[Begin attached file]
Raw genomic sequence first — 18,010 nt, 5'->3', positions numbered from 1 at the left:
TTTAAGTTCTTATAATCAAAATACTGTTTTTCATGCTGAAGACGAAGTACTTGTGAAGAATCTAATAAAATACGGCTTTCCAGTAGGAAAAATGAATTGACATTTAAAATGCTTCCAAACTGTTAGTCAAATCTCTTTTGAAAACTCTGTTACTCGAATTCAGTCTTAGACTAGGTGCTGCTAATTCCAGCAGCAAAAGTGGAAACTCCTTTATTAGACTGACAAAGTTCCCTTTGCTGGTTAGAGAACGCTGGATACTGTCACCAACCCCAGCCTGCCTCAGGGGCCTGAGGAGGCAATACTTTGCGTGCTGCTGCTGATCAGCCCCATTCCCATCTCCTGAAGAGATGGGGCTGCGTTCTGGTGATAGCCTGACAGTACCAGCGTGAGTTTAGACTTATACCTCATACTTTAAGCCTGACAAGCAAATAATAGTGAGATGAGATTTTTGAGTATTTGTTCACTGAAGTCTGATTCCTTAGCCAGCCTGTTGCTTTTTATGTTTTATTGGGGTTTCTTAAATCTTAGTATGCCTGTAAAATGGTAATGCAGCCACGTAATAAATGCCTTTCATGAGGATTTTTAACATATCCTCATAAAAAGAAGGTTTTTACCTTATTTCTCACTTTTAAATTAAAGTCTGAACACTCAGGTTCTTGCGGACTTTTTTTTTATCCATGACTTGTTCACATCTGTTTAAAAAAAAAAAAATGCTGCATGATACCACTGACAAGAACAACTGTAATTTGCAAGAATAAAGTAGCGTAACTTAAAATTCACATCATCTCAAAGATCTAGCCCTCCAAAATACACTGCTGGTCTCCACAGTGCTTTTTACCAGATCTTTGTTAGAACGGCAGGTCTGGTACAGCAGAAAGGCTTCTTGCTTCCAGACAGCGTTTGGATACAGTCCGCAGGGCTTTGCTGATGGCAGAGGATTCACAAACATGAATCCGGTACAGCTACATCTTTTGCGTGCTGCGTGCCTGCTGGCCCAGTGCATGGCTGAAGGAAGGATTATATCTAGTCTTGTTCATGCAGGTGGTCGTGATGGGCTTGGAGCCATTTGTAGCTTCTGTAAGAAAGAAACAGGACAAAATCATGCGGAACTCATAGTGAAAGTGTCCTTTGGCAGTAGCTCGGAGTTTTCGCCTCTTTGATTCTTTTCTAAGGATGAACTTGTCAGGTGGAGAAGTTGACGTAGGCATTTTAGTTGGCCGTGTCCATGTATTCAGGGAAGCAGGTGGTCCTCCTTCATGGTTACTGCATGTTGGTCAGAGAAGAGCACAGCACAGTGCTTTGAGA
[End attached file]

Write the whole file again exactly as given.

Raw genomic sequence first — 18,010 nt, 5'->3', positions numbered from 1 at the left:
TTTAAGTTCTTATAATCAAAATACTGTTTTTCATGCTGAAGACGAAGTACTTGTGAAGAATCTAATAAAATACGGCTTTCCAGTAGGAAAAATGAATTGACATTTAAAATGCTTCCAAACTGTTAGTCAAATCTCTTTTGAAAACTCTGTTACTCGAATTCAGTCTTAGACTAGGTGCTGCTAATTCCAGCAGCAAAAGTGGAAACTCCTTTATTAGACTGACAAAGTTCCCTTTGCTGGTTAGAGAACGCTGGATACTGTCACCAACCCCAGCCTGCCTCAGGGGCCTGAGGAGGCAATACTTTGCGTGCTGCTGCTGATCAGCCCCATTCCCATCTCCTGAAGAGATGGGGCTGCGTTCTGGTGATAGCCTGACAGTACCAGCGTGAGTTTAGACTTATACCTCATACTTTAAGCCTGACAAGCAAATAATAGTGAGATGAGATTTTTGAGTATTTGTTCACTGAAGTCTGATTCCTTAGCCAGCCTGTTGCTTTTTATGTTTTATTGGGGTTTCTTAAATCTTAGTATGCCTGTAAAATGGTAATGCAGCCACGTAATAAATGCCTTTCATGAGGATTTTTAACATATCCTCATAAAAAGAAGGTTTTTACCTTATTTCTCACTTTTAAATTAAAGTCTGAACACTCAGGTTCTTGCGGACTTTTTTTTTATCCATGACTTGTTCACATCTGTTTAAAAAAAAAAAAATGCTGCATGATACCACTGACAAGAACAACTGTAATTTGCAAGAATAAAGTAGCGTAACTTAAAATTCACATCATCTCAAAGATCTAGCCCTCCAAAATACACTGCTGGTCTCCACAGTGCTTTTTACCAGATCTTTGTTAGAACGGCAGGTCTGGTACAGCAGAAAGGCTTCTTGCTTCCAGACAGCGTTTGGATACAGTCCGCAGGGCTTTGCTGATGGCAGAGGATTCACAAACATGAATCCGGTACAGCTACATCTTTTGCGTGCTGCGTGCCTGCTGGCCCAGTGCATGGCTGAAGGAAGGATTATATCTAGTCTTGTTCATGCAGGTGGTCGTGATGGGCTTGGAGCCATTTGTAGCTTCTGTAAGAAAGAAACAGGACAAAATCATGCGGAACTCATAGTGAAAGTGTCCTTTGGCAGTAGCTCGGAGTTTTCGCCTCTTTGATTCTTTTCTAAGGATGAACTTGTCAGGTGGAGAAGTTGACGTAGGCATTTTAGTTGGCCGTGTCCATGTATTCAGGGAAGCAGGTGGTCCTCCTTCATGGTTACTGCATGTTGGTCAGAGAAGAGCACAGCACAGTGCTTTGAGA